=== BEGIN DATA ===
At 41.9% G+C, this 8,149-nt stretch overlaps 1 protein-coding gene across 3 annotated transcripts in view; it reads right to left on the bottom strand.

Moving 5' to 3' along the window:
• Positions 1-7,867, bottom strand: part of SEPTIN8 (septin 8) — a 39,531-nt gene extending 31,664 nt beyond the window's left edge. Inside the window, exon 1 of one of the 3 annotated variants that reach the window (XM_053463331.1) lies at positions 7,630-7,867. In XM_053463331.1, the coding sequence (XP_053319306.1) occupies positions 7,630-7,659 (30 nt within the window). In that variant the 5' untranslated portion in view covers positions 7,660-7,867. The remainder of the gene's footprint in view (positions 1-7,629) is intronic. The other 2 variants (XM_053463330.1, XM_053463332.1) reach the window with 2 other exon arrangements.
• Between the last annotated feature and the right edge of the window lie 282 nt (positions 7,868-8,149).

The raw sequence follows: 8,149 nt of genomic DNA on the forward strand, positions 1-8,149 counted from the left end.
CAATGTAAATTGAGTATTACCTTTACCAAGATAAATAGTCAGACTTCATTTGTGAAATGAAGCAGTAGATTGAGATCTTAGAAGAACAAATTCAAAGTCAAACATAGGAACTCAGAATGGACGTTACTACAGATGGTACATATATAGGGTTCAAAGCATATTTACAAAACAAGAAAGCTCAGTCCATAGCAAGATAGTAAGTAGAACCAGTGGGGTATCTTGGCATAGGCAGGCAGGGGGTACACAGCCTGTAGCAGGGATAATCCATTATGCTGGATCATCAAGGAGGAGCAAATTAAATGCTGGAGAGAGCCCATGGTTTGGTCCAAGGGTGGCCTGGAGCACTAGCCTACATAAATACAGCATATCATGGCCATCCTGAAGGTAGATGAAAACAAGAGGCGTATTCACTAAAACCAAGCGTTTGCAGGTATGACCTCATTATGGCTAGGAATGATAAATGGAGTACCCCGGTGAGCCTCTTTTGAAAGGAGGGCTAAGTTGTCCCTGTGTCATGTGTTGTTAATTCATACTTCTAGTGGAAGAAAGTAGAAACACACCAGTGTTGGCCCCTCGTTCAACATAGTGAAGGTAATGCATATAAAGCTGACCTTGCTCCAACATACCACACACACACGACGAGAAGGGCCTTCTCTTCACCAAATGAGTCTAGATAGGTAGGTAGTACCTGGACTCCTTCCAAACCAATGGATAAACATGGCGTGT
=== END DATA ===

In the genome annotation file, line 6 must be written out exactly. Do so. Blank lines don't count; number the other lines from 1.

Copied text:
CAATGTAAATTGAGTATTACCTTTACCAAGATAAATAGTCAGACTTCATTTGTGAAATGAAGCAGTAGATTGAGATCTTAGAAGAACAAATTCAAAGTCAAACATAGGAACTCAGAATGGACGTTACTACAGATGGTACATATATAGGGTTCAAAGCATATTTACAAAACAAGAAAGCTCAGTCCATAGCAAGATAGTAAGTAGAACCAGTGGGGTATCTTGGCATAGGCAGGCAGGGGGTACACAGCCTGTAGCAGGGATAATCCATTATGCTGGATCATCAAGGAGGAGCAAATTAAATGCTGGAGAGAGCCCATGGTTTGGTCCAAGGGTGGCCTGGAGCACTAGCCTACATAAATACAGCATATCATGGCCATCCTGAAGGTAGATGAAAACAAGAGGCGTATTCACTAAAACCAAGCGTTTGCAGGTATGACCTCATTATGGCTAGGAATGATAAATGGAGTACCCCGGTGAGCCTCTTTTGAAAGGAGGGCTAAGTTGTCCCTGTGTCATGTGTTGTTAATTCATACTTCTAGTGGAAGAAAGTAGAAACACACCAGTGTTGGCCCCTCGTTCAACATAGTGAAGGTAATGCATATAAAGCTGACCTTGCTCCAACATACCACACACACACGACGAGAAGGGCCTTCTCTTCACCAAATGAGTCTAGATAGGTAGGTAGTACCTGGACTCCTTCCAAACCAATGGATAAACATGGCGTGT